Regarding the legislation proposed last night by the Hudson/Catskill Housing Coalition, it was decided that the budget issues contained in Section 5 of the document were all policy decisions and therefore could be converted into a resolution to be considered by the Council in October, in advance of the final drafting of the city budget for 2021. The following is quoted from Section 5 A of the document: "A reallocation of a portion of the police budget to community programs."
A.1. At least $490,000 (or 10% of the adopted $4.8MM 2020 Hudson Police Budget) shall be diverted to the Hudson Community Development & Planning Agency (HCDPA). This funding shall provide for at least 6 more subsidized housing units made immediately available to offset houselessness needs, or for other purposes as determined by the management of the HCDPA. Additional funds may be added as needed to address the current affordable housing crisis.
A.2. At least $242,552 (or 5% of the adopted $4.8MM 2020 Hudson Police Budget) shall be diverted to the Hudson Youth Department. Additional funds may be added as needed.
A.3. At least $145,000 (or 3% of the adopted $4.8MM 2020 Hudson Police Budget), shall be diverted to services for assisting formerly incarcerated individuals with re-entry and job placement or business development services, such as ReEntry Columbia. Additional funds may be added, with special interest in investing funds for new businesses being started by formerly incarcerated individuals.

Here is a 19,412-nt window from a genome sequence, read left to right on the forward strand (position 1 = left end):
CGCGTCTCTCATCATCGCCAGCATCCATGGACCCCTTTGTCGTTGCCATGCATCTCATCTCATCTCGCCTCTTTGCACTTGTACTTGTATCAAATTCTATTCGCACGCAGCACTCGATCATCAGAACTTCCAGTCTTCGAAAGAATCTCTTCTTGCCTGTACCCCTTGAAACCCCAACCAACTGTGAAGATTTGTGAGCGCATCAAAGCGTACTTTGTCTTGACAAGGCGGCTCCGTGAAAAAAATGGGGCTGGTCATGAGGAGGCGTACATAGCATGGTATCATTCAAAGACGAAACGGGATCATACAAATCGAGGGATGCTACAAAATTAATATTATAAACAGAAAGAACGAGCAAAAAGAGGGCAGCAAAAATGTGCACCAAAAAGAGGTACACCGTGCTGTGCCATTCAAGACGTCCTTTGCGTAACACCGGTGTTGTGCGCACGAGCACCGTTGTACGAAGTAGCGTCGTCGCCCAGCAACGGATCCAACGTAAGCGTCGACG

A.4. At least $100,000 (or almost 2% of the adopted $4.8MM 2020 Hudson Police Budget) shall be diverted to the development of a Citizen Response Team, including hiring of the staff needed to run the program.
A.5. At least $100,000 (or almost 2% of the adopted $4.8MM 2020 Hudson Police Budget) shall be diverted to the creation of a non-emergency phone service, with the inclusion of a modern CRM solution, such as SeeClickFix, and staff.
It was also decided that Baker would draft a resolution affirming the goals of the Hudson Breathe Act. Drafting a law will have to wait until Baker establishes what in the proposed legislation is possible given the existing police contract, which was approved by the Common Council at the end of last year. Among the amendments to the city charter suggested in proposed legislation are the requirement that all Hudson police officers live in the city and a reduction of the number of police officers, including the chief and sergeants, from twenty-six, which is the current maximum, to sixteen. There are currently twenty-three officers on the force.
The Legal Committee will hold a special meeting on Thursday, October 1, at 6:00 p.m., to review the two resolutions and vote on moving them forward to the full Council on October 13.